How to Change Garage Door Opener Frequency
Automatic electric garage doors were invented in 1926 by C.G. Johnson, founder of Overhead Doors. These garage doors have remote controls that use a radio frequency signal to open and close the automatic door. Unfortunately, radio frequencies in the USA are strictly regulated, and most of those frequencies require a license to operate. However, modern garage door openers no longer rely on frequencies.
Instead, they use a frequency code that changes every time you use the remote control. Nonetheless, you may have to change the frequency code if your remote control is missing or hacked by someone to ensure your home is safe. Newer garage door opener models have a learn button that will allow you to change the frequency code. Older units use DIP switches to modify the garage door opener frequency. Below is a more detailed guide on everything you need to know about changing the frequency code on your garage door opener.
Can I change the frequency of my garage door opener?
You can’t change the actual frequency; you change the code inside the frequency your garage door opener uses to operate. Newer openers use rolling codes that the remote controls send to the receiver. You can modify this code on the motor and all the remote controls.
Most garage doors use a frequency clustered around the 2.4-GHz band, also known as ISM (Industrial, Scientific, and Medical) band. However, this band of frequency that garage door openers use is free and doesn’t require a license to operate. Therefore, changing your garage door opener frequency is almost impossible and illegal.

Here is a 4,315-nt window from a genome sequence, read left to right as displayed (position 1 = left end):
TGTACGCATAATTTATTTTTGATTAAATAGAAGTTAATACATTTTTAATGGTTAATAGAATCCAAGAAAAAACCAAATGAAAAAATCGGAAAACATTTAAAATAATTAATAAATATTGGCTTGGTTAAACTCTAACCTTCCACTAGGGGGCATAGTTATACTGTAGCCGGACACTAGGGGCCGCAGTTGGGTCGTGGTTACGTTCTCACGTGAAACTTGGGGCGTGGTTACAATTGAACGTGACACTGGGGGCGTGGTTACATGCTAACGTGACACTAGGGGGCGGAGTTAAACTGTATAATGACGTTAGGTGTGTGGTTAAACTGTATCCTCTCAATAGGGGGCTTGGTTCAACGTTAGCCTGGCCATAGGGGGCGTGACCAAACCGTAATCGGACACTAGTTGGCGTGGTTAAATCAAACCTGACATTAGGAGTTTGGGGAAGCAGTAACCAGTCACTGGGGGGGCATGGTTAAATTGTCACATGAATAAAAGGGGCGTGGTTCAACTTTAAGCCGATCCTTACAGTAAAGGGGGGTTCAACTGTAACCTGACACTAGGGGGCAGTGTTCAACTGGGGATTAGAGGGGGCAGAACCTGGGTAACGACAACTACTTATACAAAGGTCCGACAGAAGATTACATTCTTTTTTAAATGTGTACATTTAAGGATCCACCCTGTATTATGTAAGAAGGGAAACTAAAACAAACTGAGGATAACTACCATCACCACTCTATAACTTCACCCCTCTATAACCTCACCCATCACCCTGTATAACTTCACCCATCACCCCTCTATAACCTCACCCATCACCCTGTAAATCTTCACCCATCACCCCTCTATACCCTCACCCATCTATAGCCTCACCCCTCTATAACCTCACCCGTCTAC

How to change your garage door opener frequency
Before changing the frequency code, you need to make sure the remote control batteries are working. If not, replace them first. Then, follow the instructions below on how to change your garage door opener frequency.
Things you’ll need
- Step ladder
- Flat-head screwdriver
- Phillips head screwdriver
Garage door openers with dip switches
You must align a series of 8 or 9 switches on your remote to match the code on the opener. You can move the switches up, down, and middle positions. Also, in case your remote has nine switches and your opener has eight switches, put the 9th switch in the middle position.
- Use the stepladder to access the motorhead close to the top of the garage door.
- Locate the DIP switches at the back or the side of the motor.
- Locate the DIP switches on the remote controls, usually under the battery compartment cover.
- Compare the position of the DIP switches on the opener and remote control.
- Reset the DIP switches on the opener up or down with the flat-head screwdriver or your fingertip.
- Flip the DIP switches on the remote control up or down to match the ones on the motor.